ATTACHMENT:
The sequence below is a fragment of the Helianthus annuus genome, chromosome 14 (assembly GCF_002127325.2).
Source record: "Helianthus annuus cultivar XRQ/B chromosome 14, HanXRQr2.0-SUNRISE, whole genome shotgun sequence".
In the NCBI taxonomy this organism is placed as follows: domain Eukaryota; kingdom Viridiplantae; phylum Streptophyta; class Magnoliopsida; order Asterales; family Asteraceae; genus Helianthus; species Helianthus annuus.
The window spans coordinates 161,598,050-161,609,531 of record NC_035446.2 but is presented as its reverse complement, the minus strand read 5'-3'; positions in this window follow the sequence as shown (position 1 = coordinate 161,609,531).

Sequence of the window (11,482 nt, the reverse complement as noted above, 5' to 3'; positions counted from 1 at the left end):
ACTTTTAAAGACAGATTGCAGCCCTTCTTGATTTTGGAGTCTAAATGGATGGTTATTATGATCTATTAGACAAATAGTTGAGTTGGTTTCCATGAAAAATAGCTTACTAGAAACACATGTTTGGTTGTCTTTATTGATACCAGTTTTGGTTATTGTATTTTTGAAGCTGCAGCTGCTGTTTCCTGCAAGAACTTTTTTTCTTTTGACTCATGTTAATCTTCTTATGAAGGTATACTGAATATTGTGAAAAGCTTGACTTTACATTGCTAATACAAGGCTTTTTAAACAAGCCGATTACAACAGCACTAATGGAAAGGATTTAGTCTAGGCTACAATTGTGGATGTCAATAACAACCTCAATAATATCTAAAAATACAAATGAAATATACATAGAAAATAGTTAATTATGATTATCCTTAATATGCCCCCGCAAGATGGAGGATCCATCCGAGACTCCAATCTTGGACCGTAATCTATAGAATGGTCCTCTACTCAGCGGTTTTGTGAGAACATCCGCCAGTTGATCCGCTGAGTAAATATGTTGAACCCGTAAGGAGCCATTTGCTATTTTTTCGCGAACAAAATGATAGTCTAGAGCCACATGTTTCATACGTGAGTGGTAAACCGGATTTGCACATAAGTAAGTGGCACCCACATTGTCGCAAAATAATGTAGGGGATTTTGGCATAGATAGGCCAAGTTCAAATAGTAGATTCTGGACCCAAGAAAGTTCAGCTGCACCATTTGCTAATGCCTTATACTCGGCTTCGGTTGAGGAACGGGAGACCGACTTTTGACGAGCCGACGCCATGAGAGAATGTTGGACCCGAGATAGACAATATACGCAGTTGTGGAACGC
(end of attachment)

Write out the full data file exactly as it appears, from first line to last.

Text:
The sequence below is a fragment of the Helianthus annuus genome, chromosome 14 (assembly GCF_002127325.2).
Source record: "Helianthus annuus cultivar XRQ/B chromosome 14, HanXRQr2.0-SUNRISE, whole genome shotgun sequence".
In the NCBI taxonomy this organism is placed as follows: domain Eukaryota; kingdom Viridiplantae; phylum Streptophyta; class Magnoliopsida; order Asterales; family Asteraceae; genus Helianthus; species Helianthus annuus.
The window spans coordinates 161,598,050-161,609,531 of record NC_035446.2 but is presented as its reverse complement, the minus strand read 5'-3'; positions in this window follow the sequence as shown (position 1 = coordinate 161,609,531).

Sequence of the window (11,482 nt, the reverse complement as noted above, 5' to 3'; positions counted from 1 at the left end):
ACTTTTAAAGACAGATTGCAGCCCTTCTTGATTTTGGAGTCTAAATGGATGGTTATTATGATCTATTAGACAAATAGTTGAGTTGGTTTCCATGAAAAATAGCTTACTAGAAACACATGTTTGGTTGTCTTTATTGATACCAGTTTTGGTTATTGTATTTTTGAAGCTGCAGCTGCTGTTTCCTGCAAGAACTTTTTTTCTTTTGACTCATGTTAATCTTCTTATGAAGGTATACTGAATATTGTGAAAAGCTTGACTTTACATTGCTAATACAAGGCTTTTTAAACAAGCCGATTACAACAGCACTAATGGAAAGGATTTAGTCTAGGCTACAATTGTGGATGTCAATAACAACCTCAATAATATCTAAAAATACAAATGAAATATACATAGAAAATAGTTAATTATGATTATCCTTAATATGCCCCCGCAAGATGGAGGATCCATCCGAGACTCCAATCTTGGACCGTAATCTATAGAATGGTCCTCTACTCAGCGGTTTTGTGAGAACATCCGCCAGTTGATCCGCTGAGTAAATATGTTGAACCCGTAAGGAGCCATTTGCTATTTTTTCGCGAACAAAATGATAGTCTAGAGCCACATGTTTCATACGTGAGTGGTAAACCGGATTTGCACATAAGTAAGTGGCACCCACATTGTCGCAAAATAATGTAGGGGATTTTGGCATAGATAGGCCAAGTTCAAATAGTAGATTCTGGACCCAAGAAAGTTCAGCTGCACCATTTGCTAATGCCTTATACTCGGCTTCGGTTGAGGAACGGGAGACCGACTTTTGACGAGCCGACGCCATGAGAGAATGTTGGACCCGAGATAGACAATATACGCAGTTGTGGAACGC